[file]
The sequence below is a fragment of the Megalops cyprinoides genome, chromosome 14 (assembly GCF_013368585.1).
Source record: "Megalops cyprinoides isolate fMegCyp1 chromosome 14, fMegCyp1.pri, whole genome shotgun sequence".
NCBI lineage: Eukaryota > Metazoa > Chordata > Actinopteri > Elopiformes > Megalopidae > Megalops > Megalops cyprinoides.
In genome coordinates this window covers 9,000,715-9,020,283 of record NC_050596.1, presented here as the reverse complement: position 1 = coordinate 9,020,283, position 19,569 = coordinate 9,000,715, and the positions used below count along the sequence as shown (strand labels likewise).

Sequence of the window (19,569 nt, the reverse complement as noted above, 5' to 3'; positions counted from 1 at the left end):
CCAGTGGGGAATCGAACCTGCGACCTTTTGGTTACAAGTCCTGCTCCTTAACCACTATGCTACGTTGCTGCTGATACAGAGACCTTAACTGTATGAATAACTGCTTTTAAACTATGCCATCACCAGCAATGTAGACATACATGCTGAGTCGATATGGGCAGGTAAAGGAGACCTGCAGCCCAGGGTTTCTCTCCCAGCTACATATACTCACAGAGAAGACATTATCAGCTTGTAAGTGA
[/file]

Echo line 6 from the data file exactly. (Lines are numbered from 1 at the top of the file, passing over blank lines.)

CCAGTGGGGAATCGAACCTGCGACCTTTTGGTTACAAGTCCTGCTCCTTAACCACTATGCTACGTTGCTGCTGATACAGAGACCTTAACTGTATGAATAACTGCTTTTAAACTATGCCATCACCAGCAATGTAGACATACATGCTGAGTCGATATGGGCAGGTAAAGGAGACCTGCAGCCCAGGGTTTCTCTCCCAGCTACATATACTCACAGAGAAGACATTATCAGCTTGTAAGTGA